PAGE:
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Powering a small winch.

Discussion in '3rd Gen. Tacomas (2016+)' started by imagineer, Apr 28, 2021.

  1. Apr 28, 2021 at 11:00 AM
    #1
    imagineer

    imagineer [OP] Well-Known Member

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    Got a few questions about powering a winch… I plan to install a small (under 2000lb) 12v winch on my trailer. Actually, the winch will be mounted to a removable wheel chock (for a motorcycle) which will, when needed, be bolted to the trailer. The idea is to be able to, single handed, load/unload a motorcycle onto a trailer.

    The questions;

    Can/should I run a 12v winch off the (2017) Tacoma battery (with suitable sized wiring) or should I get a 2nd battery?

    When using the winch powered off the truck, should the Tacoma be running or tuned off?

    Is there any reason to route the winch power via a solenoid (similar to a snowplow kit)?

    Also, I have a Blue Sea Systems 6 circuit Fuse Block installed and it can handle up to 30amp per circuit. Not sure yet if I'll mount a power receptacle in the rear bumper, or just have a coiled up wire in one of the bed storage bins.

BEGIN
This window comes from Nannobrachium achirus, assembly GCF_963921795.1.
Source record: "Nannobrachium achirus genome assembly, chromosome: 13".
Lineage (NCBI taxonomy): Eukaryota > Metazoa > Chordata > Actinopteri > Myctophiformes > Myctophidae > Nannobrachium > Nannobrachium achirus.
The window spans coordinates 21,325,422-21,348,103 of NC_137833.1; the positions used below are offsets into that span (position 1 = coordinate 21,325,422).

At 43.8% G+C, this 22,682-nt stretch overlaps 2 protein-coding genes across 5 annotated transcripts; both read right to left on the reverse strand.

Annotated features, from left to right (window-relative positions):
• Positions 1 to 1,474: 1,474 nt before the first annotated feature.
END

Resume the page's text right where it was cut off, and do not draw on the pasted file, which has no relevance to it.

This idea spawned from the ‘keystone cops’ episode this morning trying to load my 700lb cruiser onto a 4x8 trailer. Despite having 3 guys helping, it was everything we could muster getting the fat bike up the ramp and into the wheel chock. The dismount was just me and my son on the job but was none the less just as entertaining.

    I’m fairly certain I’ll be recovering another dead bike again in the near future and be driving to pick up the random project bike, so I’d like to take the steps now to upgrade the trailer and gear such that I can pull off this stunt by myself.

    For your reference, the trailer is an Ultra-Tow, 4x8 aluminum folding trailer. Yes, it’s a bit lightweight, but it serves my purposes well. That it’s a “folder”, I can pull the pins securing the deck to the front yoke, and pivot the deck to facilitate bike loading and unloading. We did the similar technique recently picking up my father-in-law's new lawn tractor and it went well. As the lawn tractor was being driven onto the deck and reached the balance point, the deck leveled onto the trailer yoke and was pined in place.
     
  2. Apr 28, 2021 at 11:13 AM
    #2
    Gunshot-6A

    Gunshot-6A Not A Fed

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    Can/should I run a 12v winch off the (2017) Tacoma battery (with suitable sized wiring) or should I get a 2nd battery?

    Main battery is fine. Getting a deep cycle group 27 AGM like an X2Power would be a potentially good idea